Persecution, Conversion, Inquisition and Goan Migration
Goan migration, conversion, persecution and the Inquisition all appear to be inter- connected. But what were their causes and effects? The biggest Goan migration occurred in the 19th and 20th centuries during our parents and grandparents’ generations. The reason which forced their migration out of Goa was primarily an economic one. In comparison to the situation in the 16th-18th century, conditions in Goa during that migration period were very favorable. There were no natural disasters such as famines and pestilences; neither were there religious persecutions, forced conversions, or the Inquisition. Even so, Goans migrated in droves.
During the first century after Goan colonization, the main cause of native emigration included persecution and the displacement of natives as a means to acquire their land on which the new colonialists could be housed. Portugal’s modus operandi in the 1500s can therefore be considered an invasion and colonization of Goa, similar to the actions of other invaders/ conquerors both in India and across the world. As far as land-ownership in Goa was concerned, the colonists’ priorities were as follows:
1. White Portuguese and their descendants
2. Casado / Metizo and their descendants
3. Brown Goans — preferably Catholics.
4. Brown natives (mainly from outside Goa) who were needed to boost the economy.
The most important test for property ownership was the individual’s skill and willingness to fight and die for the land, king, and flag. Class 1 and 2 got land-grants which could only be inherited and they lost the land if Goa was no longer a Portuguese colony. This criteria for land ownership also served as an acceptable incentive for Goan girls (belonging to all strata and both religions) to marry White soldiers. Migration during the 250 years of the Inquisition DOES NOT MEAN the Inquisition caused the migration.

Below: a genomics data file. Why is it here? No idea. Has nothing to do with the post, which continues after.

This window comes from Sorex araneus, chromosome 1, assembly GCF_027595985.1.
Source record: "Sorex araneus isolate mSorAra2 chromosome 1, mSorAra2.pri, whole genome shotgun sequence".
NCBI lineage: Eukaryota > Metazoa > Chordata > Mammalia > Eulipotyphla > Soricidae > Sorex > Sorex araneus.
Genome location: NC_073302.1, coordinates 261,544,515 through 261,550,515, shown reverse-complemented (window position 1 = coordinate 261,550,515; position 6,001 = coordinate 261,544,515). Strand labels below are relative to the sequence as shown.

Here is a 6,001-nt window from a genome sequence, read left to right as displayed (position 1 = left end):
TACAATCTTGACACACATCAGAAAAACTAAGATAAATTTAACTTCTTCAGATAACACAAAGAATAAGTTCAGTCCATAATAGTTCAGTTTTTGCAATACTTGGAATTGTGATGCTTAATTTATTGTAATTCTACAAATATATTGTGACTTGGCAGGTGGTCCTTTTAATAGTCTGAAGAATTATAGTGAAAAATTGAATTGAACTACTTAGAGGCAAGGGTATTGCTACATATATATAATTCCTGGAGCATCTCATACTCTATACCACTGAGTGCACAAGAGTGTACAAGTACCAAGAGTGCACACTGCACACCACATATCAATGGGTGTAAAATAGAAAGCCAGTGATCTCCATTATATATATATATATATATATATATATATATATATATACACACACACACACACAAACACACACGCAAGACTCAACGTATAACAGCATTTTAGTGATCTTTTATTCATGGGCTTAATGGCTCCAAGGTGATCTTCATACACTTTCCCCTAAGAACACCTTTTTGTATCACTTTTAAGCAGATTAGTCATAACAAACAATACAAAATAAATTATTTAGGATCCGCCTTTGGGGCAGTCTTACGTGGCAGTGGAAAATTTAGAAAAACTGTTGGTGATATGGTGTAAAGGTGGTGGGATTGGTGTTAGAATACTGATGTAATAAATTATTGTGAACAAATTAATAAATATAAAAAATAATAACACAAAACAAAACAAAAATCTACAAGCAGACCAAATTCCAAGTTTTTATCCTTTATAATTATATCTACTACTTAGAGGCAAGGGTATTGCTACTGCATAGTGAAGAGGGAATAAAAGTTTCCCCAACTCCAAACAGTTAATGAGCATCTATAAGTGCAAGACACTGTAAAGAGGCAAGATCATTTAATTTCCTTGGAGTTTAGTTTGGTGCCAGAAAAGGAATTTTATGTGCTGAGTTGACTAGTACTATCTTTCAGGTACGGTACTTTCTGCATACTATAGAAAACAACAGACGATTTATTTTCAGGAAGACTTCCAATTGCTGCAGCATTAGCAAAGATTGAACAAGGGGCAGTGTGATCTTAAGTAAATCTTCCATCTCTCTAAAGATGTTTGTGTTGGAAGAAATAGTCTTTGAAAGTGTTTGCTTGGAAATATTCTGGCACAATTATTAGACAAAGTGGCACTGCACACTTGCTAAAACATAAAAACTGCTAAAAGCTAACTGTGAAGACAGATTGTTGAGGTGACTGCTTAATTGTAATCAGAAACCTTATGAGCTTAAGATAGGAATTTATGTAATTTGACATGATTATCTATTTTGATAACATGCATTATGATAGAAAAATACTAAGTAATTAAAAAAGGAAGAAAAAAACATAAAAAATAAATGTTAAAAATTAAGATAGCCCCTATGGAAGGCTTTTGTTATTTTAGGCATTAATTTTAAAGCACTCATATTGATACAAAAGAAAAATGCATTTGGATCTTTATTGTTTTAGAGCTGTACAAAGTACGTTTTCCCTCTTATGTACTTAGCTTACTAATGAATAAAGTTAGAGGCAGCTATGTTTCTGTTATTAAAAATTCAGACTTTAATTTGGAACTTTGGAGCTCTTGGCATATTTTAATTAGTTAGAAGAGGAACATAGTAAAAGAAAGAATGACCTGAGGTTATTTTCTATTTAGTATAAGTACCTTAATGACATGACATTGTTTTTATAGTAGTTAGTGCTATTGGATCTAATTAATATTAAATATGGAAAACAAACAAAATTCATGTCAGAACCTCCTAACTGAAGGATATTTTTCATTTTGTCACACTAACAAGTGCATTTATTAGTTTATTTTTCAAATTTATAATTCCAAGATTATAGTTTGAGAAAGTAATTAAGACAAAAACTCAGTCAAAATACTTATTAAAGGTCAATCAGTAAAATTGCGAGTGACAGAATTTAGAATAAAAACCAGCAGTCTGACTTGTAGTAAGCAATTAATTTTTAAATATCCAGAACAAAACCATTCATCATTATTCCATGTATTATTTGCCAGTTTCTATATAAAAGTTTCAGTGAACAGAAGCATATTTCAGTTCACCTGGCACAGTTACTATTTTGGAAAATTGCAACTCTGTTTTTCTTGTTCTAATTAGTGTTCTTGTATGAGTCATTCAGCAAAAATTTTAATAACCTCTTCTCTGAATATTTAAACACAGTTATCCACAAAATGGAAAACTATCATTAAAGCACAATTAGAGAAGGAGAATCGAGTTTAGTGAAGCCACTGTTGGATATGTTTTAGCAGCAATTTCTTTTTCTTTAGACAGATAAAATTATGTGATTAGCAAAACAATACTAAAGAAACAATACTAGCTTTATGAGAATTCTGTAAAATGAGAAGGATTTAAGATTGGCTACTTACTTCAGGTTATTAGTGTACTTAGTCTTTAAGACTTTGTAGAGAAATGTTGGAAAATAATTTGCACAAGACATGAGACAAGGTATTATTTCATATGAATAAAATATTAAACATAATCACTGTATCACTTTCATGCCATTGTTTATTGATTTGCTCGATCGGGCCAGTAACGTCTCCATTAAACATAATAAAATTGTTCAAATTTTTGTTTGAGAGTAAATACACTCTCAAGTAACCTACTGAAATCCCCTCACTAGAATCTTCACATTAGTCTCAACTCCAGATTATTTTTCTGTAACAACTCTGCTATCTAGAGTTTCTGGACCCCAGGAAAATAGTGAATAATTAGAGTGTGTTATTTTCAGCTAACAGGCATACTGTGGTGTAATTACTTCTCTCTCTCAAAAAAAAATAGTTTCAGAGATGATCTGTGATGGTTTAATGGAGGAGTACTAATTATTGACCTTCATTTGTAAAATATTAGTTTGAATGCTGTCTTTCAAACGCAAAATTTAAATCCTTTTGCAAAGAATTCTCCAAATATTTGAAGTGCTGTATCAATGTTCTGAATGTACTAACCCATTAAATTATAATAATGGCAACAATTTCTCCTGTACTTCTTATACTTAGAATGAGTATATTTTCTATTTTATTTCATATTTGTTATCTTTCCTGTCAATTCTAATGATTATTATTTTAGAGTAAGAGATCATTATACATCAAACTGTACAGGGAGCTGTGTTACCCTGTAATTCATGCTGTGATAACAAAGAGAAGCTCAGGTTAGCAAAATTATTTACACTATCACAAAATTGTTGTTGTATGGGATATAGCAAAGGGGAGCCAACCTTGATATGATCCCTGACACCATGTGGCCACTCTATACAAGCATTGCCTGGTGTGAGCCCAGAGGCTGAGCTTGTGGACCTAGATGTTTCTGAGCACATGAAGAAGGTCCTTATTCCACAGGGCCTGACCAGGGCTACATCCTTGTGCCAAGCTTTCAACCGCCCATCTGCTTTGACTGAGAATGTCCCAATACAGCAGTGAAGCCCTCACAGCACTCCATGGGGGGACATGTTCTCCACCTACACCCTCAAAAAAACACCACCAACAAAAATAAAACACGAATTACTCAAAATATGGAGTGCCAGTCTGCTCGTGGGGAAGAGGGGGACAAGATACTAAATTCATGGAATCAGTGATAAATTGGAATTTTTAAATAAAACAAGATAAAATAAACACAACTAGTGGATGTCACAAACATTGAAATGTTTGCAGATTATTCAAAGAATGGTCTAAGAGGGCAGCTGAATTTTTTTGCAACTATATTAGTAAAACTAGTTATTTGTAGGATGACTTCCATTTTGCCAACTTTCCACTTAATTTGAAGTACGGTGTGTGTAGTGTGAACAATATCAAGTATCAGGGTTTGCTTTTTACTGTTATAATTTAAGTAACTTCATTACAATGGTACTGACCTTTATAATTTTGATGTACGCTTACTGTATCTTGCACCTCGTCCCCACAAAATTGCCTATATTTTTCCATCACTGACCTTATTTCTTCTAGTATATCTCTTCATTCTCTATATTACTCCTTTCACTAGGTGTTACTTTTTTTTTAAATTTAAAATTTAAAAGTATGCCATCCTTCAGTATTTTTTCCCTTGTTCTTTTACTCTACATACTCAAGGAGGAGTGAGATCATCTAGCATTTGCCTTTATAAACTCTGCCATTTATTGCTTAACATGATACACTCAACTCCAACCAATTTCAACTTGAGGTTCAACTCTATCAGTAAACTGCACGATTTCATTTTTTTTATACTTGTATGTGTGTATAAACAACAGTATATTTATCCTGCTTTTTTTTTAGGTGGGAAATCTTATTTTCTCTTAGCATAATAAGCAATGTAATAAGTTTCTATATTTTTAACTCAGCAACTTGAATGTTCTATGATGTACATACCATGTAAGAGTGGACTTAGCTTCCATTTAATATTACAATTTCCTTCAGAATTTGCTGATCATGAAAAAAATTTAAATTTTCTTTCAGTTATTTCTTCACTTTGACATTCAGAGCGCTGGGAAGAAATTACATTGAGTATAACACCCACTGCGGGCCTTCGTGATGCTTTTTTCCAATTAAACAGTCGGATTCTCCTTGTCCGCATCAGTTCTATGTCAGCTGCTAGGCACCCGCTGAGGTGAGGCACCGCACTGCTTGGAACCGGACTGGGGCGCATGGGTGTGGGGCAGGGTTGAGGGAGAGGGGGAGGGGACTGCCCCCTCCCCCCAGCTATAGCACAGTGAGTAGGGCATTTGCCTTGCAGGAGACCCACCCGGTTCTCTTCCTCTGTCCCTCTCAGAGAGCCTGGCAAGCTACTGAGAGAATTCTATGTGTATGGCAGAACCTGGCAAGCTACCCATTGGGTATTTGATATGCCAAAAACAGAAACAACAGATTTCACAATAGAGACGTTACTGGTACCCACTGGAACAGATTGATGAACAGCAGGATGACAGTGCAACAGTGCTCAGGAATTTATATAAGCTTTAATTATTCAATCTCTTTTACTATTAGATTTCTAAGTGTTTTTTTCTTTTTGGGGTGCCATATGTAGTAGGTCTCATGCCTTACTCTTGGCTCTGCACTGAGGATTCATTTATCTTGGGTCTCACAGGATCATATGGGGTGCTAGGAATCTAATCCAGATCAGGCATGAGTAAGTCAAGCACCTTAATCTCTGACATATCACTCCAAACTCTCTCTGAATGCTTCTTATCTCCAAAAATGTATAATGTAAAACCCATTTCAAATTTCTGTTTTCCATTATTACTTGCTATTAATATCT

The same applied to conversions. The Inquisition was a disincentive for conversion to Catholicism since the Inquisition was targeted to heretics, and the Hindus were NOT heretics. The Inquisition most likely created a tense environment in Goa albeit the law- abiding residents probably went about their chores without any hindrance and felt more secure about not being accosted. Between the 16th and 18th century, the main causes for Goan emigration were:
1. The prevalence of famines due to uncertain monsoon conditions (too little, too much, too early, too late), subsistence farming and unfair distribution of food. Feeding the Brown population was very low on the government’s priority list. Even under the best of
conditions, Goa did not produce enough rice to feed its populace.
2. The death of the breadwinner due to short life-expectancy.
3. Wars, which caused the loss of life, and raids by soldiers belonging to both sides. These acts of aggression resulted in the destruction of live-stock and property.
4. Fear that conscription would be imposed to enlist soldiers to fight the war or manual laborers to repair war-damaged capital cities.
5. Repeated epidemics, pestilences and droughts.
6. The lack of any inheritance or the need to pay off a family debt.
7. Population explosion at a time when the economy is shrinking.